If you can, expand on the arm pump issue a little. I think fans are kind of surprised when they hear a pro say they got arm pump. Their initial reaction is, “You’re a pro, why are you getting arm pump?” Can you let us in on why sometimes it does happen?
It’s tough, you know? I wish I knew the exact answer to it. The best way I can explain it is, everyone is different. A lot of times you hop into a program where it’s not really specific to each rider; it’s generalized and you have twenty riders in one training group. That doesn’t work for me. Last year I was twenty-five pounds heavier than I am now and I was lifting weights. I mean, not heavy weights, but I was constantly doing push-ups, pull-ups, that kind of thing. I was just way too big upper body, and I think that hurt me. I think in some situations I would hold on too much with my upper body, whether I thought I was doing it or not. This year I’ve totally transitioned to mountain biking and road biking. I haven’t done a push-up in a year. It seems to have paid off so far. When I get sketchy in the whoops, my first reaction is to grab with my knees and not muscle it out with my arms. For me, I think that was the solution.
Is a lot of it muscle memory? I think everyone’s first intent is to grab the hell out of the bars. Is it really focusing in practice sessions on grabbing with your knees and once the race comes you automatically do it?
Absolutely. This summer, the few times I did get to ride, I never focused on speed. I would roll around the track and focus on technique. I even did laps where I would sit down and not put my feet out, and would focus on griping with my knees. As simple as that sounds, you’re right—you get a little sketchy in the whoops, you get sketchy in a turn, the first thing you want to do is hold on as tight as you can with your hands. I did a lot of lessons with kids this summer, and I think going back to the basics helped a lot as well.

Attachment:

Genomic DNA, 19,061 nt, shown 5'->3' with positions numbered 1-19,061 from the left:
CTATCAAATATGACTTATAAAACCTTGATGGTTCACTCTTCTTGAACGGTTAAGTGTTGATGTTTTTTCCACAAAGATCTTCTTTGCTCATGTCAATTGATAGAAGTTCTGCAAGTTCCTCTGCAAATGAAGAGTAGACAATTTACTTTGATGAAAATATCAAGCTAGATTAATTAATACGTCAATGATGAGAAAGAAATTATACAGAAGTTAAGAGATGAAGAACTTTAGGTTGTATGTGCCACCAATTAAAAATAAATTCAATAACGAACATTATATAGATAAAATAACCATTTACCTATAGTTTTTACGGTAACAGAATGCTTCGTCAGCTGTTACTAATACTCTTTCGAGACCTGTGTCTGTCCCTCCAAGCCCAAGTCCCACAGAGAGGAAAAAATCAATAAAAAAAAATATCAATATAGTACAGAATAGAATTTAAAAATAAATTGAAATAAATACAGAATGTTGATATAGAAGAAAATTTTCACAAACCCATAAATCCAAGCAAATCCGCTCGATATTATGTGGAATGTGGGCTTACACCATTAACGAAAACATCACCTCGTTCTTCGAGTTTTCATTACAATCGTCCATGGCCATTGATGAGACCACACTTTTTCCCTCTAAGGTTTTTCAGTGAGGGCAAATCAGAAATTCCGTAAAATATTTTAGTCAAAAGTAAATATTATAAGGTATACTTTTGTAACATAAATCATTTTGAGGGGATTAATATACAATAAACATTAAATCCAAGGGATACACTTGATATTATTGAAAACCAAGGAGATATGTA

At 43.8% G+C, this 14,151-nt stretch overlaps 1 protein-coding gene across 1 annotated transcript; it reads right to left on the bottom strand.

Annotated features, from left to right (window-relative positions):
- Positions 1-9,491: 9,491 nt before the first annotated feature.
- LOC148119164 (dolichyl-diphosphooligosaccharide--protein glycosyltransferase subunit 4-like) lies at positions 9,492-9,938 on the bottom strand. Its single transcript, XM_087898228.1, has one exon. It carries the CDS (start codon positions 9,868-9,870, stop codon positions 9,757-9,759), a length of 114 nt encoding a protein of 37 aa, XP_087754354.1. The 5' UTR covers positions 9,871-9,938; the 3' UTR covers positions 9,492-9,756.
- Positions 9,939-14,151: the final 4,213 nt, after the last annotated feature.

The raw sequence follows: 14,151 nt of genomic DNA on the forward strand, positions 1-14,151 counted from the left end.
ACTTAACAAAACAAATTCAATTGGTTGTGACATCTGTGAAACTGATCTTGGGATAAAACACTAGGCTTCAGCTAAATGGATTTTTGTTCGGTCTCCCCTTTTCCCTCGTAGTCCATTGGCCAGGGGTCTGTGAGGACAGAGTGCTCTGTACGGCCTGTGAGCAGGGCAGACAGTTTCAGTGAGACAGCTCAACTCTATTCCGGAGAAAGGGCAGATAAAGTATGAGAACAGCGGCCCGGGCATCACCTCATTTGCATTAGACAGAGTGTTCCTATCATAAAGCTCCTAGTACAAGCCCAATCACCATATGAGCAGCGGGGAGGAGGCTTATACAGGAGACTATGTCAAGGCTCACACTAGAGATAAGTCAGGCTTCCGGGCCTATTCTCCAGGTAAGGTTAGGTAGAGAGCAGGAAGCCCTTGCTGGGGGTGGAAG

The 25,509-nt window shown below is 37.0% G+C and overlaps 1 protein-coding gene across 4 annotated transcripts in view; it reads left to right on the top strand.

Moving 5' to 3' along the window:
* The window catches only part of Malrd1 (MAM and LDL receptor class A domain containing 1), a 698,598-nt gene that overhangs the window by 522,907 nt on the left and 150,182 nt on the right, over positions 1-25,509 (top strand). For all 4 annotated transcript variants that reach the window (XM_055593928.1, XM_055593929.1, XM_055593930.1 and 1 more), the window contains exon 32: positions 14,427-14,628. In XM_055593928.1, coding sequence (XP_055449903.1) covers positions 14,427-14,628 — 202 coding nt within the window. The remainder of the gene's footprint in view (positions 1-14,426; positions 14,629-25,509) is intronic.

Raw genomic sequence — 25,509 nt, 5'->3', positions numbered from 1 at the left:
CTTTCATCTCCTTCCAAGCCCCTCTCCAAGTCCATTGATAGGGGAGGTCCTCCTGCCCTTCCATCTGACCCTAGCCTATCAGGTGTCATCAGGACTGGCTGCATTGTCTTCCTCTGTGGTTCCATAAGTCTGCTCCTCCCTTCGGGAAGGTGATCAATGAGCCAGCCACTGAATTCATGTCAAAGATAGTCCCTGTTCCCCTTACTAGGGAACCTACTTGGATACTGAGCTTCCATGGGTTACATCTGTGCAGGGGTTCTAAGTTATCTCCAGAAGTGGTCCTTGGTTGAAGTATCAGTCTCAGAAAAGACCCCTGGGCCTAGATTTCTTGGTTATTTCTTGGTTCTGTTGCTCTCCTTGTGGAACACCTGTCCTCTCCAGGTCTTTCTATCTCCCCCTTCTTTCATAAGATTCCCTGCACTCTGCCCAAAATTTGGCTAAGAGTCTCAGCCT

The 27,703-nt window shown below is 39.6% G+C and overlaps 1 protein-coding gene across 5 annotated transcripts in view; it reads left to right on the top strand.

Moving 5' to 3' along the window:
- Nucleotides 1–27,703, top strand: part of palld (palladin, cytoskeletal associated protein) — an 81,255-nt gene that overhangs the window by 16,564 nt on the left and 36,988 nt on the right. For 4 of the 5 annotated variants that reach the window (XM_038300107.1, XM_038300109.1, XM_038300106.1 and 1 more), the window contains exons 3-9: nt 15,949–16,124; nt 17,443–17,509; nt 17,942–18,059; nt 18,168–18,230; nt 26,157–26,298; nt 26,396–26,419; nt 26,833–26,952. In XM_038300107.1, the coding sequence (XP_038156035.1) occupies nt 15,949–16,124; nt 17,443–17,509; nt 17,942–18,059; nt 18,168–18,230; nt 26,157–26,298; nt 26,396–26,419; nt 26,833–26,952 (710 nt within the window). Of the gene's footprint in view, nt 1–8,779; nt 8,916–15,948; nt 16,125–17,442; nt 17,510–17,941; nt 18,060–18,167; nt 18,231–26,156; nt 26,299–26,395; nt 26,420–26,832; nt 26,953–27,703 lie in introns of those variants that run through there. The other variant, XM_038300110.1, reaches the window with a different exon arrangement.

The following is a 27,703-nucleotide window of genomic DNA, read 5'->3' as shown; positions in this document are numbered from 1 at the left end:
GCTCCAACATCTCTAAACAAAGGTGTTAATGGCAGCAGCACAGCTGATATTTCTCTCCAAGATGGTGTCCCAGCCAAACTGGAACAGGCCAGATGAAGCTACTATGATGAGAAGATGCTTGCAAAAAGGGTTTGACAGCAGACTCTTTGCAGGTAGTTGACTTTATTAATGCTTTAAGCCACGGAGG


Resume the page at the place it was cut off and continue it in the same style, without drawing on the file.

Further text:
You see a lot or riders giving back with schools. What has it taught you? Has it taught you patience, working with kids?
It’s taught me a lot. Patience is something it’s definitely taught me, especially working with younger kids. But I enjoy it. I have a track ten minutes from my house, and during the summer it’s my livelihood. It’s what keeps me going financially, but I enjoy it. I’m there four or five days a week working with kids anywhere from 4 years old to 55 years old. It keeps me on my toes during the summer when I’m not getting as much seat time as I like.
You’re an East Coast-based guy, but currently on the West Coast [during 450 races]. What’s your set-up out there? Are you able to get a lot of riding in?
For the first few, I flew back and forth. I’m still based out of Club MX in South Carolina. That flight every Friday and Sunday gets old quick. We decided to stay out here [California] this week. We’re in Valencia staying at Travis Fant’s house trying to get a week of recovery and stay away from the plane travel. Sunday, I’ll be headed right back to the East Coast. So we’ll be doing that flight back and forth again. The traveling sucks, but I don’t think there is a better place to be than Club MX and getting my training in there.
Over the years, a lot of you guys have spoken highly of Club MX. Has anything changed down there recently?
Every year I go down there it’s something different, something new. That’s why it’s so great—they put their money right back into it. There is a great group of riders to work with. I was living with [Phil] Nicoletti the month and a half I was there. Being around a guy that works that hard, it’s impossible to slack off. I try and take a day off and Phil is there yelling at me. It’s just a great group of people to be around and they make you work that much harder.
It seems everyone has a good Filthy Phil story. You got one for us?
[Laughs] Oh, man, too many to mention. He’s a grumpy old man, but he has a huge heart and will do anything for you.
Thanks, AJ. Anyone you want to thank?
JMR Racing, Pickett Weaponry, Phoenix Lube, Club MX, 139 Designs, Spectro, Factory Connection, EVS Sports, Surface Sun Systems, Alpinestars, Arai Helmets, Tirestickers.com, Amped Apparel, 100% Goggles, and Team Gus.